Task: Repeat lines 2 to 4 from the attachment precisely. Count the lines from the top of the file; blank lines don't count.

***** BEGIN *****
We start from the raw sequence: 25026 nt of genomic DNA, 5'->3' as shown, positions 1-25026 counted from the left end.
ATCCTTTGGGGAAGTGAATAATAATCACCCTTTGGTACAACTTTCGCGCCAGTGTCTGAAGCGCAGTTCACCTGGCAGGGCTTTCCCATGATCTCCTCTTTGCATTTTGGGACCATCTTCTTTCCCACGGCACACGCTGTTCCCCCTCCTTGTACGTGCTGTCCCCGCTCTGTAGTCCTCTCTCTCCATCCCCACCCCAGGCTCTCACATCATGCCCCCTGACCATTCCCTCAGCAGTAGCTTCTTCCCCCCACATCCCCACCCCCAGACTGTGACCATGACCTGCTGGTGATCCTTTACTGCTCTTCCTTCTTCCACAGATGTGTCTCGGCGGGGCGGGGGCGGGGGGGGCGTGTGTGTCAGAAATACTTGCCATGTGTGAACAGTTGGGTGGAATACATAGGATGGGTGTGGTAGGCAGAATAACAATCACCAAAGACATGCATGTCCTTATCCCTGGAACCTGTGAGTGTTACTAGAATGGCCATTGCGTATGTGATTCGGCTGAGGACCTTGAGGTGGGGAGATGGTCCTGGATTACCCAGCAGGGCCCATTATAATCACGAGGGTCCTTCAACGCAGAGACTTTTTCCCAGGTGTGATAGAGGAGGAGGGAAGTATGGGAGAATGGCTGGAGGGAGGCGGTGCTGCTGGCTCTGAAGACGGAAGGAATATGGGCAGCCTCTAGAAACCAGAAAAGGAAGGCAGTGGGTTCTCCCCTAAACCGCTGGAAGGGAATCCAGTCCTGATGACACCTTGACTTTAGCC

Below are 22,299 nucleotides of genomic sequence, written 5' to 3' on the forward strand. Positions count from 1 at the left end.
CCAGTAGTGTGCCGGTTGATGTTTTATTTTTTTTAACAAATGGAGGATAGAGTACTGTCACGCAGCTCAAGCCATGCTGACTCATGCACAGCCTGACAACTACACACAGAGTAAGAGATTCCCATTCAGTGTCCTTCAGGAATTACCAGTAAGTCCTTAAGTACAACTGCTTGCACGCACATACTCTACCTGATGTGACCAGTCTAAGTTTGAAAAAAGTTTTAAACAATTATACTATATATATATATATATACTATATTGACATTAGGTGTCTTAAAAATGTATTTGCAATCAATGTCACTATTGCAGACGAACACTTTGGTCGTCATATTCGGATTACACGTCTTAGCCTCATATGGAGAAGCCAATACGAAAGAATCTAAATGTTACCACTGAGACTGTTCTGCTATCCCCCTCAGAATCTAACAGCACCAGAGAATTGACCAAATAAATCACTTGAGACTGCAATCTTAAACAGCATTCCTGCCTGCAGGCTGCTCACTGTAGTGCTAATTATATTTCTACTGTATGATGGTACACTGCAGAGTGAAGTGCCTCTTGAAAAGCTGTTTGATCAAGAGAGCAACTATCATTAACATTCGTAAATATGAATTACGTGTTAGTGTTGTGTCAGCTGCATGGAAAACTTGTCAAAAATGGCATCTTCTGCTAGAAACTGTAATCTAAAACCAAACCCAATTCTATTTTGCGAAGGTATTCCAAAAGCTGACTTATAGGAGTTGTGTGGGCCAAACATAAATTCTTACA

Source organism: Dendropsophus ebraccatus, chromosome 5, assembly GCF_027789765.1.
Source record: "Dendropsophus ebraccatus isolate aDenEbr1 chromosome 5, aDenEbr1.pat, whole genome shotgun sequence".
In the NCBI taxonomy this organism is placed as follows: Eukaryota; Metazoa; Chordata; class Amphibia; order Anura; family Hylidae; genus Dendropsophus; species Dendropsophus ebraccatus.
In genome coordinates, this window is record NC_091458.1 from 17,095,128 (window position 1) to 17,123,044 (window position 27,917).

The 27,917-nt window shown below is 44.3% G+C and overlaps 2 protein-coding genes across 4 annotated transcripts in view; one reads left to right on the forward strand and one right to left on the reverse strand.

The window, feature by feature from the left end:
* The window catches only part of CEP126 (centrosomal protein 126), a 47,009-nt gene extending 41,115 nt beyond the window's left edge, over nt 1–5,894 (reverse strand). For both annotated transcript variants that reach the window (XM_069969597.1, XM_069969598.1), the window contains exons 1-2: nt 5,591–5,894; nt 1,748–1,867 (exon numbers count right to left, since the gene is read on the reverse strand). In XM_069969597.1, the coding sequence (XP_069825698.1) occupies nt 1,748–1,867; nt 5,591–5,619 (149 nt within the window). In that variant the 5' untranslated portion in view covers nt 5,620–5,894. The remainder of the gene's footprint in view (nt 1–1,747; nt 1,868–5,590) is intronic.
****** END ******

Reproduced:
ATCCTTTGGGGAAGTGAATAATAATCACCCTTTGGTACAACTTTCGCGCCAGTGTCTGAAGCGCAGTTCACCTGGCAGGGCTTTCCCATGATCTCCTCTTTGCATTTTGGGACCATCTTCTTTCCCACGGCACACGCTGTTCCCCCTCCTTGTACGTGCTGTCCCCGCTCTGTAGTCCTCTCTCTCCATCCCCACCCCAGGCTCTCACATCATGCCCCCTGACCATTCCCTCAGCAGTAGCTTCTTCCCCCCACATCCCCACCCCCAGACTGTGACCATGACCTGCTGGTGATCCTTTACTGCTCTTCCTTCTTCCACAGATGTGTCTCGGCGGGGCGGGGGCGGGGGGGGCGTGTGTGTCAGAAATACTTGCCATGTGTGAACAGTTGGGTGGAATACATAGGATGGGTGTGGTAGGCAGAATAACAATCACCAAAGACATGCATGTCCTTATCCCTGGAACCTGTGAGTGTTACTAGAATGGCCATTGCGTATGTGATTCGGCTGAGGACCTTGAGGTGGGGAGATGGTCCTGGATTACCCAGCAGGGCCCATTATAATCACGAGGGTCCTTCAACGCAGAGACTTTTTCCCAGGTGTGATAGAGGAGGAGGGAAGTATGGGAGAATGGCTGGAGGGAGGCGGTGCTGCTGGCTCTGAAGACGGAAGGAATATGGGCAGCCTCTAGAAACCAGAAAAGGAAGGCAGTGGGTTCTCCCCTAAACCGCTGGAAGGGAATCCAGTCCTGATGACACCTTGACTTTAGCC

Below are 22,299 nucleotides of genomic sequence, written 5' to 3' on the forward strand. Positions count from 1 at the left end.
CCAGTAGTGTGCCGGTTGATGTTTTATTTTTTTTAACAAATGGAGGATAGAGTACTGTCACGCAGCTCAAGCCATGCTGACTCATGCACAGCCTGACAACTACACACAGAGTAAGAGATTCCCATTCAGTGTCCTTCAGGAATTACCAGTAAGTCCTTAAGTACAACTGCTTGCACGCACATACTCTACCTGATGTGACCAGTCTAAGTTTGAAAAAAGTTTTAAACAATTATACTATATATATATATATATACTATATTGACATTAGGTGTCTTAAAAATGTATTTGCAATCAATGTCACTATTGCAGACGAACACTTTGGTCGTCATATTCGGATTACACGTCTTAGCCTCATATGGAGAAGCCAATACGAAAGAATCTAAATGTTACCACTGAGACTGTTCTGCTATCCCCCTCAGAATCTAACAGCACCAGAGAATTGACCAAATAAATCACTTGAGACTGCAATCTTAAACAGCATTCCTGCCTGCAGGCTGCTCACTGTAGTGCTAATTATATTTCTACTGTATGATGGTACACTGCAGAGTGAAGTGCCTCTTGAAAAGCTGTTTGATCAAGAGAGCAACTATCATTAACATTCGTAAATATGAATTACGTGTTAGTGTTGTGTCAGCTGCATGGAAAACTTGTCAAAAATGGCATCTTCTGCTAGAAACTGTAATCTAAAACCAAACCCAATTCTATTTTGCGAAGGTATTCCAAAAGCTGACTTATAGGAGTTGTGTGGGCCAAACATAAATTCTTACA